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The Biden administration and US allies doubt China can play a decisive role in ending the war in Ukraine, given Beijing’s tendency to play it safe diplomatically and its reluctance to alienate Russia, say Western diplomats and former US officials.

Although China has offered a peace proposal and plans to send an envoy to the region next week, there is no indication that it is ready to step in as a full-fledged mediator with all the risks that might entail, former US officials and two Western diplomats. saying.

«We are skeptical,» said a Western diplomat. “They have been anything but neutral in their language.”

Chinese President Xi Jinping did not speak to Ukrainian President Volodymyr Zelenskyy until more than a year after Russia’s invasion of Ukraine, and Beijing continues to echo Moscow’s talking points about the causes of the conflict, avoiding the use of the word «war» when referring to the fighting in Ukraine.

The Biden administration wants to convey the impression that it is at least open to the possibility of a positive Chinese role, but expectations remain low, said Evan Medeiros, a professor at Georgetown University’s School of Foreign Service who served as as Senior Advisor on Asia. to then-President Barack Obama.

“I think they are duly skeptical about the role that China could actually play,” Medeiros said.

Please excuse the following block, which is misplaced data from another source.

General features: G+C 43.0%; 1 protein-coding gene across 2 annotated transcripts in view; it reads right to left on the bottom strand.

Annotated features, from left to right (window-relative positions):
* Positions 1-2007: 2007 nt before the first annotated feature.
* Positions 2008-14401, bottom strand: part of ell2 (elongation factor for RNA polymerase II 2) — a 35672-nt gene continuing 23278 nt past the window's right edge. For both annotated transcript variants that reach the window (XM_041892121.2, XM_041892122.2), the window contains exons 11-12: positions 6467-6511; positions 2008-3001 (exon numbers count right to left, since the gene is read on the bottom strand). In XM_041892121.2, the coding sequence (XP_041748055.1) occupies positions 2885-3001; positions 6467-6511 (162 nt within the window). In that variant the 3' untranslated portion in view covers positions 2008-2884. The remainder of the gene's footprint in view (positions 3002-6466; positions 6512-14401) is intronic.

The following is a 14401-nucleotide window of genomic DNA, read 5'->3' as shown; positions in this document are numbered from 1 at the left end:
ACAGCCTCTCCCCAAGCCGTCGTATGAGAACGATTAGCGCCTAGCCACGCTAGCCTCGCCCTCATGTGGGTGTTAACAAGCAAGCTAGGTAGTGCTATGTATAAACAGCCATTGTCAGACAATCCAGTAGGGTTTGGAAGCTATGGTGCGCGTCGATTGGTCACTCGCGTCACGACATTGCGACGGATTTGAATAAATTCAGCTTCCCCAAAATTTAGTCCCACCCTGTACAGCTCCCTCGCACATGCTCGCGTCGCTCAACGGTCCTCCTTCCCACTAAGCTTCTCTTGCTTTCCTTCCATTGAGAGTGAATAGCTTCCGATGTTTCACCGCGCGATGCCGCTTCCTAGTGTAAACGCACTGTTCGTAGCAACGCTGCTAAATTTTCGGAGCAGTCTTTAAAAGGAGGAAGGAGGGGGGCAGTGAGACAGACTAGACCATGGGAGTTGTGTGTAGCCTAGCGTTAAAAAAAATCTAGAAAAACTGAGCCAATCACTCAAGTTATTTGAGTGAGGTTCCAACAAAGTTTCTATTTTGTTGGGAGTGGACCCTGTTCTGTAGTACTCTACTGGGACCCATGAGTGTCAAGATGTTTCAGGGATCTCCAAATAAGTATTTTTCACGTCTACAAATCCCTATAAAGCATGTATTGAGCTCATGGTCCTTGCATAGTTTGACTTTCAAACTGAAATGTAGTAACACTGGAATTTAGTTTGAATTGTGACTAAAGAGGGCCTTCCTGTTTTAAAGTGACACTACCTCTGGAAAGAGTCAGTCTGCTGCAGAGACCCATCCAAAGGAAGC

Secretary of State Antony Blinken said earlier this month that the US would welcome any effort by China to help end the war, saying «if they are willing to play a positive role in trying to bring peace That would be a good thing.»

But he added that China needed to uphold the principle that «there is a victim and there is an aggressor» in the conflict. “And I have to say that, until recently, it was not very clear if China accepted that basic principle. I’m not sure they do yet, but at least President Xi has now had a talk with President Zelenskyy.»

China’s position on the Ukraine conflict «is consistent and clear,» said Liu Pengyu, a spokesman for the Chinese Embassy in Washington.

“China is committed to promoting peace talks and achieving a political solution to the Ukraine crisis,” he said, adding: “Both President Putin and President Zelenskyy welcomed China’s important role in restoring peace. and the resolution of the crisis through diplomatic means”.

In talks in Vienna on Tuesday and Wednesday between President Joe Biden’s national security adviser Jake Sullivan and China’s senior foreign policy adviser Wang Yi, the US side «pushed for constructive engagement with Ukraine» and reiterated US concerns that Beijing should refrain from providing military assistance to Russia, senior administration officials told reporters.

avoiding risk

China increasingly presents itself as a powerful state with global reach, but its approach to diplomacy remains cautious. There is no precedent for him to plunge into a difficult peace negotiation, risk his reputation or twist the arm of a major partner like Russia, former US officials have said.